11 January 2015

Faculty and Resident Artist Exhibit at the Arts Barn

The following artists, educators and artists-in-residence, are showing their work at the Arts Barn in Gaithersburg from now until January 25, 2015. Their media range from acrylic, watercolor and oil paint to sculpture, glass work and photography. They were asked to discuss their work in terms of what they learned while producing it, and to address their students in their response, since most of them are art teachers at the Arts Barn and elsewhere in Montgomery County, Maryland.

Vian Borchert's artwork
Vian Borchert
I have two artworks in the faculty show, an acrylic painting titled "John Lennon: Love Triumphs" and another drawing in colored pencils titled “Maleficent.”

John Lennon has been my muse for many years, not only because he is a great musician and song writer, but also because of his beliefs of spreading love and peace - great ideologies any person can live by. When I look at this artwork, the first thing that comes to mind are the Beatles' song lyrics "All you need is love, love is all you need," which is true to the utmost. These words and Beatles and Lennon love songs don't only have a good ring to them, but they also carry a wonderful message as well. It is only through love that societies overcome problems and thrive and become better communities. The love that I am referring to is the love that has to start from within, love that starts from the heart and spreads within, allowing that person to bring it outward to the world. So, through a vision of love, just like John Lennon had, hope and positivity can spread.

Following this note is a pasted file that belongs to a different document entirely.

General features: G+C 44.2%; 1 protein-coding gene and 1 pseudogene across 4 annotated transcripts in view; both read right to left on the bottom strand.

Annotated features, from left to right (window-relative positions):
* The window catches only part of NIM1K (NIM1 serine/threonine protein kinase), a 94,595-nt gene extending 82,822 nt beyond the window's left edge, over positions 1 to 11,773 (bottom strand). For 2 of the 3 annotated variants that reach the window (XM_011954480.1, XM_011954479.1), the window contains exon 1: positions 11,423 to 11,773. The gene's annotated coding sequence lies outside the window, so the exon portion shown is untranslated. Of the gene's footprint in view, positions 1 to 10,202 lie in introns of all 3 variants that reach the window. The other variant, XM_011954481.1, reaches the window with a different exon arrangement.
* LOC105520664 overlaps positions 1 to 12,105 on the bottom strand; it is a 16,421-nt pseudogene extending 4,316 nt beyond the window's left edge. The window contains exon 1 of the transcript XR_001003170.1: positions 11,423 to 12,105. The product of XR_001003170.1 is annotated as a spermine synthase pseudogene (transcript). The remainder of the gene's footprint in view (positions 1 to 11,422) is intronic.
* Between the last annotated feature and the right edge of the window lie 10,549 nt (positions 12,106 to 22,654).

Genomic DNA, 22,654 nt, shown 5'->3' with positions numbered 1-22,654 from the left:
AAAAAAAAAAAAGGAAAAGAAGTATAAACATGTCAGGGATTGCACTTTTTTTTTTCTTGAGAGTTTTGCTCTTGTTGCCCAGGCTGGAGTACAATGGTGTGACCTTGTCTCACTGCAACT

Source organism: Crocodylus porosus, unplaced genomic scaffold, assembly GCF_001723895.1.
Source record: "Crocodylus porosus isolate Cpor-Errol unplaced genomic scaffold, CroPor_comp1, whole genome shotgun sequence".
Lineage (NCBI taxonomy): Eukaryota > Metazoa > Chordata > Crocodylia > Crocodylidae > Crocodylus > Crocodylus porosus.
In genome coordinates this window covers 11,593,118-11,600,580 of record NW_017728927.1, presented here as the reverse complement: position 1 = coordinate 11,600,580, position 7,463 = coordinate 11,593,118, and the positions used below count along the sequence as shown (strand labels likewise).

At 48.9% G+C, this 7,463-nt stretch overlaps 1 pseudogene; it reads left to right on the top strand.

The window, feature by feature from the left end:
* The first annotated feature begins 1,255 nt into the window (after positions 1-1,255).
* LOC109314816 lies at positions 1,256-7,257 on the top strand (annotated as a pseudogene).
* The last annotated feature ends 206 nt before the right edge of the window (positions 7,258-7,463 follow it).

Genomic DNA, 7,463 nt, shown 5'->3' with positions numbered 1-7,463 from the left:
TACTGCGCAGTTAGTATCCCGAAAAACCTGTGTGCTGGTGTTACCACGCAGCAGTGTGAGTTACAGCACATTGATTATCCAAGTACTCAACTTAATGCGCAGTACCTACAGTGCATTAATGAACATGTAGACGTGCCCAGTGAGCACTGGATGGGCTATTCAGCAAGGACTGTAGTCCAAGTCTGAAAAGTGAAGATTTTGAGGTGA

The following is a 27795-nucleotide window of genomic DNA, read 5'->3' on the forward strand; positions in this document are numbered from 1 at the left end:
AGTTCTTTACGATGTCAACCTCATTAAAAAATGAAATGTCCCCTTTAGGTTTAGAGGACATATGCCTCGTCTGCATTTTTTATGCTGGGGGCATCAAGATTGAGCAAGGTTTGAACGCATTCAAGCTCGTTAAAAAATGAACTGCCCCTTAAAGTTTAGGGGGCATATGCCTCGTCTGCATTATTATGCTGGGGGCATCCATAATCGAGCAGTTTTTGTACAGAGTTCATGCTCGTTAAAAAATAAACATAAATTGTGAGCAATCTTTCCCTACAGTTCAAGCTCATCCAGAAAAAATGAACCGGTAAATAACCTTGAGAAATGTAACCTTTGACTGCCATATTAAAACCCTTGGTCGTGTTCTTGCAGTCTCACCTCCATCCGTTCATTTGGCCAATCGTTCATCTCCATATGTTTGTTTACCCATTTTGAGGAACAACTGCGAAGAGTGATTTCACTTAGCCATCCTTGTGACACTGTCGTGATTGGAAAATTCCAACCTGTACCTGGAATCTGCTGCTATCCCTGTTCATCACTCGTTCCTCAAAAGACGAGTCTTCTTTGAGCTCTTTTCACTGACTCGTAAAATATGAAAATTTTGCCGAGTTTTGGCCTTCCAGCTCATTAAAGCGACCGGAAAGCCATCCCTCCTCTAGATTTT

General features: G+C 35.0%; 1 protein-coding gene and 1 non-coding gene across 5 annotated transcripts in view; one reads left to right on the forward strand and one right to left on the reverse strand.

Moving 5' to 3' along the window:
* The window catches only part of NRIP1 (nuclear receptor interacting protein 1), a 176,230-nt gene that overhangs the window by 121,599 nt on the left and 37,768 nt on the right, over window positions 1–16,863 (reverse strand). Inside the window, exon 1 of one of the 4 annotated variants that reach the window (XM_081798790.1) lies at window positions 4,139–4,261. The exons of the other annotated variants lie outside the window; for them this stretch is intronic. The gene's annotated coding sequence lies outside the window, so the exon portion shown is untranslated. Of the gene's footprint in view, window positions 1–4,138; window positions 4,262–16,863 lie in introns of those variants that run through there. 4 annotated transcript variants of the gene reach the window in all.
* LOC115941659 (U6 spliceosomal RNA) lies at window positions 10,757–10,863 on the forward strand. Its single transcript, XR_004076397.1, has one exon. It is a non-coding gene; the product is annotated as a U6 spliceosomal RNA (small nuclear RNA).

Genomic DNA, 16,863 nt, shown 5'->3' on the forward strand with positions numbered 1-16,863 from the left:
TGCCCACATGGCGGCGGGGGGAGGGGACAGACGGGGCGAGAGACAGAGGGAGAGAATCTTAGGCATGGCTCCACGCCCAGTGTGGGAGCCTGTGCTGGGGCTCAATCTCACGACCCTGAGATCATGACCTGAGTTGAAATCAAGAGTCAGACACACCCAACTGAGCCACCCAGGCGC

Lessons learned while creating the work: This piece is actually one of the few pieces where I have the portrait smiling. It really wasn't my intention to have a happy, smiling Lennon. Yet, it somehow came out that way. Maybe the spirit of John was trying to tell me something through the creation of this piece - that is why I titled it "John Lennon: Love Triumphs."